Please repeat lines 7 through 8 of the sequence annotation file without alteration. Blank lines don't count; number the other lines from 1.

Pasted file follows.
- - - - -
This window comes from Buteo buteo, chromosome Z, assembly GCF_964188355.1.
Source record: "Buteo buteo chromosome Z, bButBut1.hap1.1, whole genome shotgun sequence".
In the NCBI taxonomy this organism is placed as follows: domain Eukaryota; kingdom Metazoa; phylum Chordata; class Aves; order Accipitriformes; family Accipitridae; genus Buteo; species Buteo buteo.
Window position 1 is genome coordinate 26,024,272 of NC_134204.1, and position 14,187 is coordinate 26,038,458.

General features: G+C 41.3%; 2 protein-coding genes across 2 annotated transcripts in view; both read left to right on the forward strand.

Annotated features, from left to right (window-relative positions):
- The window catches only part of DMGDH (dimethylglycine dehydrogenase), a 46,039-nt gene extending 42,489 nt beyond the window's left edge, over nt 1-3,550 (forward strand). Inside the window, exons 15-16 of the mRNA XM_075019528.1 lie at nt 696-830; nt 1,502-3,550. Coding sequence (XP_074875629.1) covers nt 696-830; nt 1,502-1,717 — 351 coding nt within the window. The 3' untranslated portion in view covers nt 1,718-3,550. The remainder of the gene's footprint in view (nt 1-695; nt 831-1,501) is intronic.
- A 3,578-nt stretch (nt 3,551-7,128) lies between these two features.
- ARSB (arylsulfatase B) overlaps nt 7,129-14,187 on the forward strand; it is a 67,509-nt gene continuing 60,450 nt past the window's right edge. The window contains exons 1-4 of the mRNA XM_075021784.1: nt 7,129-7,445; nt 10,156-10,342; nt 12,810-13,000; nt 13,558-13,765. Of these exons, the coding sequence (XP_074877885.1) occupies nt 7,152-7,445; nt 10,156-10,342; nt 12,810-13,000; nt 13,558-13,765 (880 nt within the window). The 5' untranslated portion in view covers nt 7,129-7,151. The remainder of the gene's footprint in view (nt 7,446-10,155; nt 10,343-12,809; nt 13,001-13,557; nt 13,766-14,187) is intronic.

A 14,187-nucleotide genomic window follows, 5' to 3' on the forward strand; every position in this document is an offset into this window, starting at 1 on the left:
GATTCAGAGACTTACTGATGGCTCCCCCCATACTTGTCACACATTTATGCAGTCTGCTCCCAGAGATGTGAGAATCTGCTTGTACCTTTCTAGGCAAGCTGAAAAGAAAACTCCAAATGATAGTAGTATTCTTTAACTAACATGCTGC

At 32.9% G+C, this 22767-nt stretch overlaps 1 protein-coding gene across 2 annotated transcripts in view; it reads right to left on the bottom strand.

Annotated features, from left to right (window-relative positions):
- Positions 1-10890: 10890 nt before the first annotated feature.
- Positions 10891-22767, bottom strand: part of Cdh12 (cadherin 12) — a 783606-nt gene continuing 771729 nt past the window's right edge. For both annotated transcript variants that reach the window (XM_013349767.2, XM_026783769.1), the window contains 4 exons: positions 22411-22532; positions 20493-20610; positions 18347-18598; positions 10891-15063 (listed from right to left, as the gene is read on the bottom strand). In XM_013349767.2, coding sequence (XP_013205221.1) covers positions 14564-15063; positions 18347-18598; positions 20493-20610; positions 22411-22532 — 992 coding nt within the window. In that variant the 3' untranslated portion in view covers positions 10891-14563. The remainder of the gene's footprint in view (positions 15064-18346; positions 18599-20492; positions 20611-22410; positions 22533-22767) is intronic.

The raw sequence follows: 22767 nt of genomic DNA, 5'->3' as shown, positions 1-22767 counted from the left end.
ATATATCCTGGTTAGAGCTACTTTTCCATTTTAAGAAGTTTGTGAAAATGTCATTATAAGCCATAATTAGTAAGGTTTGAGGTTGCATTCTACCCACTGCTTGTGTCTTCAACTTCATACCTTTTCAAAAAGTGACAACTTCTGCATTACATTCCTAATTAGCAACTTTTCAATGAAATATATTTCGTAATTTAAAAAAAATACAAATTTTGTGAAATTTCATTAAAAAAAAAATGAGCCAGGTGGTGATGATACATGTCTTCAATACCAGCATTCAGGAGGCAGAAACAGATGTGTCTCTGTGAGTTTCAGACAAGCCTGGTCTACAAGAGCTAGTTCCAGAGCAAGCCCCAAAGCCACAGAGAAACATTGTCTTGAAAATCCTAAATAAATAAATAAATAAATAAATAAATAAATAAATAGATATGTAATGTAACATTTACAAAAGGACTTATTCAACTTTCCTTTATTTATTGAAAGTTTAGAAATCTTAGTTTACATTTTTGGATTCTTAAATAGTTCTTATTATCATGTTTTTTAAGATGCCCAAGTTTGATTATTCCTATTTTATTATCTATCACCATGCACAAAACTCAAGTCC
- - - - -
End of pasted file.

- The window catches only part of DMGDH (dimethylglycine dehydrogenase), a 46,039-nt gene extending 42,489 nt beyond the window's left edge, over nt 1-3,550 (forward strand). Inside the window, exons 15-16 of the mRNA XM_075019528.1 lie at nt 696-830; nt 1,502-3,550. Coding sequence (XP_074875629.1) covers nt 696-830; nt 1,502-1,717 — 351 coding nt within the window. The 3' untranslated portion in view covers nt 1,718-3,550. The remainder of the gene's footprint in view (nt 1-695; nt 831-1,501) is intronic.
- A 3,578-nt stretch (nt 3,551-7,128) lies between these two features.